Crohn's can make the lives of patients more challenging.
But that hasn't stopped one boy, 8-year-old Ethan Stremmel, from living a fun-filled life.
At first glance, he looks like an average boy.
"I play ice hockey and baseball, basketball or street hockey in our driveway," Ethan said.
What you can't see by looking at this energetic and loving kid is the invisible battle that he fights everyday.
"We found that Ethan had Crohn's disease in March 2016," said Ethan's mother, Kimberly. "He was four years old. It was a complete shock to us. I remember when the doctor called me the results of the testing -- it was Crohn's disease -- and I just dropped the pen."
Kimberly says that the diagnosis of Crohn's, an inflammatory disease of the digestive tract, was out of left field since no one else in their family had anything like it in the past.
Dr. Matthew Coates, of Penn State Health, says that genetics aren't everything.
"At least some component of inflammatory bowel diseases do appear to genetic; however, not all," Dr. Coates said.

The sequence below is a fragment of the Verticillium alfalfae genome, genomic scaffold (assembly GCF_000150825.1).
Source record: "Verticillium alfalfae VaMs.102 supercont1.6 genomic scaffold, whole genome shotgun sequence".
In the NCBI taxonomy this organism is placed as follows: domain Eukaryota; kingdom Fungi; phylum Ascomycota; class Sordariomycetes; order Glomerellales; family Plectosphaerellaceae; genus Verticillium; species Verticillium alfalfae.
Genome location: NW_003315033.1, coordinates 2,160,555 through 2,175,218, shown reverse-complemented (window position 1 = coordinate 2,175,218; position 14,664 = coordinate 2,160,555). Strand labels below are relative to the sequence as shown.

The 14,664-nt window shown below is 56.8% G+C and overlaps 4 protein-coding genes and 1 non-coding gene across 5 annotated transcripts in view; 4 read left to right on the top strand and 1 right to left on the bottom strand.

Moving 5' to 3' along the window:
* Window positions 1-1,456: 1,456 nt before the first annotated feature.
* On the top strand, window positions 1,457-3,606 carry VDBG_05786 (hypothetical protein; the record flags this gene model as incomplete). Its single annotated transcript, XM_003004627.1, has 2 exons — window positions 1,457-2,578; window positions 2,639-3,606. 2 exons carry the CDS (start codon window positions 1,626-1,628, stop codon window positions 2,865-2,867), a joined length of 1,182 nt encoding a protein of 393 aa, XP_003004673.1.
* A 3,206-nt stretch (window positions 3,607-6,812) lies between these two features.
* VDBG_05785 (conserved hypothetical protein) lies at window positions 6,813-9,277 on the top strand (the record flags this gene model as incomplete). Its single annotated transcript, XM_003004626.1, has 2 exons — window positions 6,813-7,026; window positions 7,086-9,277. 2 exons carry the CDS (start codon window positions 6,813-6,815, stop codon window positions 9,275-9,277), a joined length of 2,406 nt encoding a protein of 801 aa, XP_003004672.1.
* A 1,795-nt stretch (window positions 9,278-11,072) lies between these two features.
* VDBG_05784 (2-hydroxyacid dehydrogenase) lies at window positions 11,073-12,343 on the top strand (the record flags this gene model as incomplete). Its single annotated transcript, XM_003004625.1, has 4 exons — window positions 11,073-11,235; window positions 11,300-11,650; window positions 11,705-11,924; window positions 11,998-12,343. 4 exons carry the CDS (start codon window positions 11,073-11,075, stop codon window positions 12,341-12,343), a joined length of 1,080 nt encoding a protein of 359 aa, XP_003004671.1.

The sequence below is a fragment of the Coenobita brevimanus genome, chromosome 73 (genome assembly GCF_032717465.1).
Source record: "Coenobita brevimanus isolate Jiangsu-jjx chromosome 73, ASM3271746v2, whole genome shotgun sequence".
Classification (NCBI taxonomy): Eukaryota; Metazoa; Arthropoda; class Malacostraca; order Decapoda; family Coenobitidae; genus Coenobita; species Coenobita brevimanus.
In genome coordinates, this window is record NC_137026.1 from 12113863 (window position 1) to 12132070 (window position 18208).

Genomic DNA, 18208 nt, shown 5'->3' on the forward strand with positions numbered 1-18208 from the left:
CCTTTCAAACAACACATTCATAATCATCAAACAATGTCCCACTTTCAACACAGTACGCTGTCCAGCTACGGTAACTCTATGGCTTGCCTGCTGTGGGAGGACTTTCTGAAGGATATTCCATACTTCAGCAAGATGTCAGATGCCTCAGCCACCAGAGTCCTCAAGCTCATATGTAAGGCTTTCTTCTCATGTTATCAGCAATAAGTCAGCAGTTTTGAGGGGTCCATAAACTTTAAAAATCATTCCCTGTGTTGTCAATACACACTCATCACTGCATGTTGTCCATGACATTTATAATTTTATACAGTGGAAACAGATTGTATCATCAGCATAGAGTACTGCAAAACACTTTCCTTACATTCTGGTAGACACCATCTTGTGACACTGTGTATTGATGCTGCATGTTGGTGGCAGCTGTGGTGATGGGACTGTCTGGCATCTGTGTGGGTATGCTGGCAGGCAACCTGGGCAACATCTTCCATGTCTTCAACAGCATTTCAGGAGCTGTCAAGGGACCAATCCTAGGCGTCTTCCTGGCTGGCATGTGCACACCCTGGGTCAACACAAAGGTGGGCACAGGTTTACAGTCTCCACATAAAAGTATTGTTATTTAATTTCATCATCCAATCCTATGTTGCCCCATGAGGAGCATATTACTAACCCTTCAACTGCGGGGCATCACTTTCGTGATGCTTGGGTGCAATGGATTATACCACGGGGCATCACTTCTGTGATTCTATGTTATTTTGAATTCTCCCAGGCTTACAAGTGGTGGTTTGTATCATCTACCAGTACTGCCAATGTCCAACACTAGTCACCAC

He says that it's clear based on studies of identical twins.
Less than half of the time did both develop IBD. Dr Coates added that it's estimated that as many as 70,000 new cases of IBD are diagnosed in the United States each year, most frequently diagnosed between the ages of 15 and 35.
Though, Ethan takes his diagnosis in stride. There are definitely challenges.
"My stomach sometimes hurts," he said.
Treating his bellyaches has been a process of trial and error.
"We started out with mild medications. He had a side effect to that and had pancreatitis. So he was hospitalized for a week," Kimberly said.
And even the medications that were a success, only lasted so long.
"It helped him immensely for awhile, about a year and a half," she said. "And then he just stopped responding to the medication."
As the search for the right medication continued, Ethan developed a blockage in his abdomen, also known as a structure, landing him back in the hospital for surgery.
"He had to have 10 centimeters removed from his small intestine to improve his symptoms."
Since Ethan's surgery this May, he has been feeling so much better, even getting clearance to get back on the ice.
Ethan knows that he will always have to listen extra closely to his body, but he is just happy to be playing with his big brother, and all of his teammates who support him like family.
As for advice, Ethan's parents say the best thing to do is reach out, ask questions and find a support system that will lift you up on the bad days and celebrate with you on the good days.